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Cooking, storage, and reheating effect on the formation of cholesterol oxidation products in processed meat products

Cited 23 time in Web of Science Cited 26 time in Scopus
Authors
Khan, Muhammad I.; Min, Joong-Seok; Lee, Sang-Ok; Yim, Dong Gyun; Seol, Kuk-Hwan; Lee, Mooha; Jo, Cheorun
Issue Date
2015-08-11
Publisher
BioMed Central
Citation
Lipids in Health and Disease, 14(1):89
Keywords
Processed meat productsCooking and reheating methodsTotal cholesterolCholesterol oxidation products (COPs)
Description
This article is distributed under the terms of the Creative Commons Attribution 4.0 International License (http://creativecommons.org/licenses/by/4.0/), which permits unrestricted use, distribution, and reproduction in any medium, provided you give appropriate credit to the original author(s) and the source, provide a link to the Creative Commons license, and indicate if changes were made.
Abstract
Background
Cholesterol is an important biological compound; however, its oxidation products have been proven to be harmful to human health. Cooking, storage, and reheating methods significantly affect the safety of meat products, as they contribute to the production of cholesterol oxidation products (COPs).

Methods
Three cooking methods were used to cook sausages, loin ham, bacon, luncheon meat, and pressed ham, in order to investigate the effect of cooking, storage, and reheating on total cholesterol and on the formation of COPs. Cooked samples were stored at 4 °C and reheated after 3 and 6 storage days by the same cooking method or by microwaving. The samples were assessed for total lipids, cholesterol, and cholesterol oxides.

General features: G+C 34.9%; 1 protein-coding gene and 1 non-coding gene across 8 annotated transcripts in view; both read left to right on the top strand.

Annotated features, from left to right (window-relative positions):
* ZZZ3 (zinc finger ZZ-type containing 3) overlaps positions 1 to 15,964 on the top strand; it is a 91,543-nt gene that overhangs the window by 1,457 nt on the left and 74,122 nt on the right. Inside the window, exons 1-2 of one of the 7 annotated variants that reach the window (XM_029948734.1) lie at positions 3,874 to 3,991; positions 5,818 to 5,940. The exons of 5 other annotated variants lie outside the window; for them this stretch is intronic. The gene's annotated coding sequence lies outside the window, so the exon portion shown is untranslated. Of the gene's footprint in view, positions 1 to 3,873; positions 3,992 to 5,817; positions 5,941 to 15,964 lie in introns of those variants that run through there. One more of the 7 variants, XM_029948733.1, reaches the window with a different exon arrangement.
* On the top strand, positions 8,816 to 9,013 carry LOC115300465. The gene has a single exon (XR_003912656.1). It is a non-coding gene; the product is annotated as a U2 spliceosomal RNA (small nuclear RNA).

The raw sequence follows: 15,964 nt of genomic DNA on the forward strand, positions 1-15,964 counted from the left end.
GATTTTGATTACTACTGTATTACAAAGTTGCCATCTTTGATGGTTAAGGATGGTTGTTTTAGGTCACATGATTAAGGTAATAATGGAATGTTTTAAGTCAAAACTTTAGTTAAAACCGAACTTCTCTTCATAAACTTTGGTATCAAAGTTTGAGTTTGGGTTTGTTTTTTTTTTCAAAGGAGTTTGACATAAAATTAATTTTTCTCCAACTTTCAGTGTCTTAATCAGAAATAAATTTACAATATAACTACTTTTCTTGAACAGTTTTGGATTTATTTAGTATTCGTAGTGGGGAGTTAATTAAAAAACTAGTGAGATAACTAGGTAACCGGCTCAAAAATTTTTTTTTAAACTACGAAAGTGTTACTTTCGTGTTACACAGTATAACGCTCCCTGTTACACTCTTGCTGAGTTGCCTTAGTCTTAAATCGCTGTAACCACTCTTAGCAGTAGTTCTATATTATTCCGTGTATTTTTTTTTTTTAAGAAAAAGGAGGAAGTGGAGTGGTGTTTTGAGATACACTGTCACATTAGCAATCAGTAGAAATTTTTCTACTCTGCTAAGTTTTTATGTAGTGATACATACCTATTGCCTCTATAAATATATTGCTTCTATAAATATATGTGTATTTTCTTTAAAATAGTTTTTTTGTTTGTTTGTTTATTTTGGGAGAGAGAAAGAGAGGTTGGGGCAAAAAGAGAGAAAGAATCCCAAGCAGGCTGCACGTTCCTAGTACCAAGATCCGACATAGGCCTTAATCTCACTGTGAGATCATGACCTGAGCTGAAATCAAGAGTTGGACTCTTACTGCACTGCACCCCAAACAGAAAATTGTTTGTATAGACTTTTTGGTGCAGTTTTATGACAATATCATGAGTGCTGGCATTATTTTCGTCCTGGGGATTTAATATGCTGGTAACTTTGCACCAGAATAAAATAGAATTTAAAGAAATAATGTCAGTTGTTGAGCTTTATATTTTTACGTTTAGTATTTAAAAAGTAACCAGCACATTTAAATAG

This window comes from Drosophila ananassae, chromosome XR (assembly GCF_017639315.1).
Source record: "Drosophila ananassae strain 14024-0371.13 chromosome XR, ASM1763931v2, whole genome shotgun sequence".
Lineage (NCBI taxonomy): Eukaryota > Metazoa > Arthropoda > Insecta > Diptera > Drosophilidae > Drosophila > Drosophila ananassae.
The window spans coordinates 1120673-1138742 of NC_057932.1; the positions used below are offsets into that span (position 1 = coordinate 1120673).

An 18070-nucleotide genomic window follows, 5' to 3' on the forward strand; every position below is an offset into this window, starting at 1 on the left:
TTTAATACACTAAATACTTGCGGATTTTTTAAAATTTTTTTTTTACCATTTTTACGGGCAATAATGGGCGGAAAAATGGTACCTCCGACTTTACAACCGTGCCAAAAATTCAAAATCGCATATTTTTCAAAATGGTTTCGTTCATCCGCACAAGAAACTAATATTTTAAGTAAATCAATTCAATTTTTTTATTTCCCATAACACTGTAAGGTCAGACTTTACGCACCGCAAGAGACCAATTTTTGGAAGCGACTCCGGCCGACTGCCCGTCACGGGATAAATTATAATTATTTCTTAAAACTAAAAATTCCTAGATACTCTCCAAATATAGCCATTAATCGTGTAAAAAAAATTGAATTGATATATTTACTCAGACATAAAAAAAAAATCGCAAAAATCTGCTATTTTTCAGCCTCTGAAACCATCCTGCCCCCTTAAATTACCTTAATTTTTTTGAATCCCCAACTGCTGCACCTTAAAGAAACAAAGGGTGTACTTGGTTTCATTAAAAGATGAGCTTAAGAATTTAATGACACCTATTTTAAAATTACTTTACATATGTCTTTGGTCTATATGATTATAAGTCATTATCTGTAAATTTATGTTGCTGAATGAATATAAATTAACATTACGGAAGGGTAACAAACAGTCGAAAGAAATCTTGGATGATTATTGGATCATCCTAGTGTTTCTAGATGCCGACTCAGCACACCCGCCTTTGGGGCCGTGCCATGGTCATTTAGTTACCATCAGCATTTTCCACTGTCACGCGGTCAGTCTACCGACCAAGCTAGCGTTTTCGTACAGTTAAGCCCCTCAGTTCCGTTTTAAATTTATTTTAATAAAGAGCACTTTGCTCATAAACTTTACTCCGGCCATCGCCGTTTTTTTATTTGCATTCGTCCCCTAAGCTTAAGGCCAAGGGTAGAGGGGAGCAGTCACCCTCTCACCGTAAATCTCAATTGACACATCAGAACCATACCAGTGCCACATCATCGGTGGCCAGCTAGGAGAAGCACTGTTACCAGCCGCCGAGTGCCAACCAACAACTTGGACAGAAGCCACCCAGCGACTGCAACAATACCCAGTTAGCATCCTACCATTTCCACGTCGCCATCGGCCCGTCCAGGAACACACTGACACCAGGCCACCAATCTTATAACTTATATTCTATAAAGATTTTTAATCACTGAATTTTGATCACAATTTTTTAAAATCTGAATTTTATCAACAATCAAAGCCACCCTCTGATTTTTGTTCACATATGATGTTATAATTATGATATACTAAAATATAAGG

Results
The average cholesterol content in the processed meat varied from 76.0 mg/100 g to 201.70 mg/100 g. Microwaved ham showed the lowest cholesterol content compared to that of other processed meat products. Significant differences were found in cholesterol content and cholesterol oxidation products depending on cooking, storage, and reheating methods. Six cholesterol oxides were found in processed meat, of which 7β-hydroxycholesterol and α-epoxides were detected as the major oxidation products.

Conclusions
Microwaving and oven grilling resulted in higher production of COPs in processed meat as compared with other cooking methods. Refrigerated storage tended to significantly increase the COPs content.
Language
English
URI
https://hdl.handle.net/10371/100692
DOI
https://doi.org/10.1186/s12944-015-0091-5
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College of Agriculture and Life Sciences (농업생명과학대학)Program in Agricultural Biotechnology (협동과정-농업생물공학전공)Journal Papers (저널논문_협동과정-농업생물공학전공)
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